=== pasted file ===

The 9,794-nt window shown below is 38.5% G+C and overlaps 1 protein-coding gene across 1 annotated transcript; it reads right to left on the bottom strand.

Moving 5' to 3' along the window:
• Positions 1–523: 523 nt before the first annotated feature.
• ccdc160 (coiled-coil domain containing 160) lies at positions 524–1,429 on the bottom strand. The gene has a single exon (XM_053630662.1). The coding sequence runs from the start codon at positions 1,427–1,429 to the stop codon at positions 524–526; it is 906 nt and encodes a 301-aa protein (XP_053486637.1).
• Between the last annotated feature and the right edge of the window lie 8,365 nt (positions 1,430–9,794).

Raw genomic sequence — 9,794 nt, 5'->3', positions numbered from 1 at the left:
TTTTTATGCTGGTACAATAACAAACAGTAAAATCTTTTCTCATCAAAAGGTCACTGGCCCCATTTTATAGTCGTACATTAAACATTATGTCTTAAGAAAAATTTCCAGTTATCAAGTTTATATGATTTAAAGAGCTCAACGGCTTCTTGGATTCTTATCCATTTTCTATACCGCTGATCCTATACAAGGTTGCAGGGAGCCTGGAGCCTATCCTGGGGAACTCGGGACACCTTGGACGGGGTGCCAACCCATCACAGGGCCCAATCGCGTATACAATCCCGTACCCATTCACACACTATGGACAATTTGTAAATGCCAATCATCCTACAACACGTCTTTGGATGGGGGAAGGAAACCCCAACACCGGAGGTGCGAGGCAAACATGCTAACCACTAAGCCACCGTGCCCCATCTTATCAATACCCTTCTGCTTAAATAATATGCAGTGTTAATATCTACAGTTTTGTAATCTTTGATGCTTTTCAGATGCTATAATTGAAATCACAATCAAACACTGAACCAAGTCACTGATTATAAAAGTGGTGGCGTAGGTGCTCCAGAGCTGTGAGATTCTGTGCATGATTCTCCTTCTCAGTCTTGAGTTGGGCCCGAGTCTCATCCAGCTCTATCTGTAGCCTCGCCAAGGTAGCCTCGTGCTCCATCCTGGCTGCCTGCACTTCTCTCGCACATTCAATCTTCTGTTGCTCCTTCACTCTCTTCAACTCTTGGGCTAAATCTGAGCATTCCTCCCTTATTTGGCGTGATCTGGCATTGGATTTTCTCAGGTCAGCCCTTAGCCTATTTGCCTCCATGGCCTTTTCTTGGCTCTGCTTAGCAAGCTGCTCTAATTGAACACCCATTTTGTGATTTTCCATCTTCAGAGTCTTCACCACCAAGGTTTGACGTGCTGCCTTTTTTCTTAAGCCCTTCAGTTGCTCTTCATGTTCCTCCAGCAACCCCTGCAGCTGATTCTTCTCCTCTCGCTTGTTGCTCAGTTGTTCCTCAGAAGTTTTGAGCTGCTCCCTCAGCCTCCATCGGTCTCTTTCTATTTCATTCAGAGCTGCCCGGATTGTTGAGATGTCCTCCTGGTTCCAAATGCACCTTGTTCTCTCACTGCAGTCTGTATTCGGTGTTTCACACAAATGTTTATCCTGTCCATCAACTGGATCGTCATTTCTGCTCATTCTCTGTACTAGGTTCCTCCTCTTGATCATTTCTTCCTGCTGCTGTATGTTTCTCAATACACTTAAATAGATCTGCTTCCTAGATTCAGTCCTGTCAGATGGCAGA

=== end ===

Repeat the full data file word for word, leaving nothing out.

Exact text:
The 9,794-nt window shown below is 38.5% G+C and overlaps 1 protein-coding gene across 1 annotated transcript; it reads right to left on the bottom strand.

Moving 5' to 3' along the window:
• Positions 1–523: 523 nt before the first annotated feature.
• ccdc160 (coiled-coil domain containing 160) lies at positions 524–1,429 on the bottom strand. The gene has a single exon (XM_053630662.1). The coding sequence runs from the start codon at positions 1,427–1,429 to the stop codon at positions 524–526; it is 906 nt and encodes a 301-aa protein (XP_053486637.1).
• Between the last annotated feature and the right edge of the window lie 8,365 nt (positions 1,430–9,794).

Raw genomic sequence — 9,794 nt, 5'->3', positions numbered from 1 at the left:
TTTTTATGCTGGTACAATAACAAACAGTAAAATCTTTTCTCATCAAAAGGTCACTGGCCCCATTTTATAGTCGTACATTAAACATTATGTCTTAAGAAAAATTTCCAGTTATCAAGTTTATATGATTTAAAGAGCTCAACGGCTTCTTGGATTCTTATCCATTTTCTATACCGCTGATCCTATACAAGGTTGCAGGGAGCCTGGAGCCTATCCTGGGGAACTCGGGACACCTTGGACGGGGTGCCAACCCATCACAGGGCCCAATCGCGTATACAATCCCGTACCCATTCACACACTATGGACAATTTGTAAATGCCAATCATCCTACAACACGTCTTTGGATGGGGGAAGGAAACCCCAACACCGGAGGTGCGAGGCAAACATGCTAACCACTAAGCCACCGTGCCCCATCTTATCAATACCCTTCTGCTTAAATAATATGCAGTGTTAATATCTACAGTTTTGTAATCTTTGATGCTTTTCAGATGCTATAATTGAAATCACAATCAAACACTGAACCAAGTCACTGATTATAAAAGTGGTGGCGTAGGTGCTCCAGAGCTGTGAGATTCTGTGCATGATTCTCCTTCTCAGTCTTGAGTTGGGCCCGAGTCTCATCCAGCTCTATCTGTAGCCTCGCCAAGGTAGCCTCGTGCTCCATCCTGGCTGCCTGCACTTCTCTCGCACATTCAATCTTCTGTTGCTCCTTCACTCTCTTCAACTCTTGGGCTAAATCTGAGCATTCCTCCCTTATTTGGCGTGATCTGGCATTGGATTTTCTCAGGTCAGCCCTTAGCCTATTTGCCTCCATGGCCTTTTCTTGGCTCTGCTTAGCAAGCTGCTCTAATTGAACACCCATTTTGTGATTTTCCATCTTCAGAGTCTTCACCACCAAGGTTTGACGTGCTGCCTTTTTTCTTAAGCCCTTCAGTTGCTCTTCATGTTCCTCCAGCAACCCCTGCAGCTGATTCTTCTCCTCTCGCTTGTTGCTCAGTTGTTCCTCAGAAGTTTTGAGCTGCTCCCTCAGCCTCCATCGGTCTCTTTCTATTTCATTCAGAGCTGCCCGGATTGTTGAGATGTCCTCCTGGTTCCAAATGCACCTTGTTCTCTCACTGCAGTCTGTATTCGGTGTTTCACACAAATGTTTATCCTGTCCATCAACTGGATCGTCATTTCTGCTCATTCTCTGTACTAGGTTCCTCCTCTTGATCATTTCTTCCTGCTGCTGTATGTTTCTCAATACACTTAAATAGATCTGCTTCCTAGATTCAGTCCTGTCAGATGGCAGA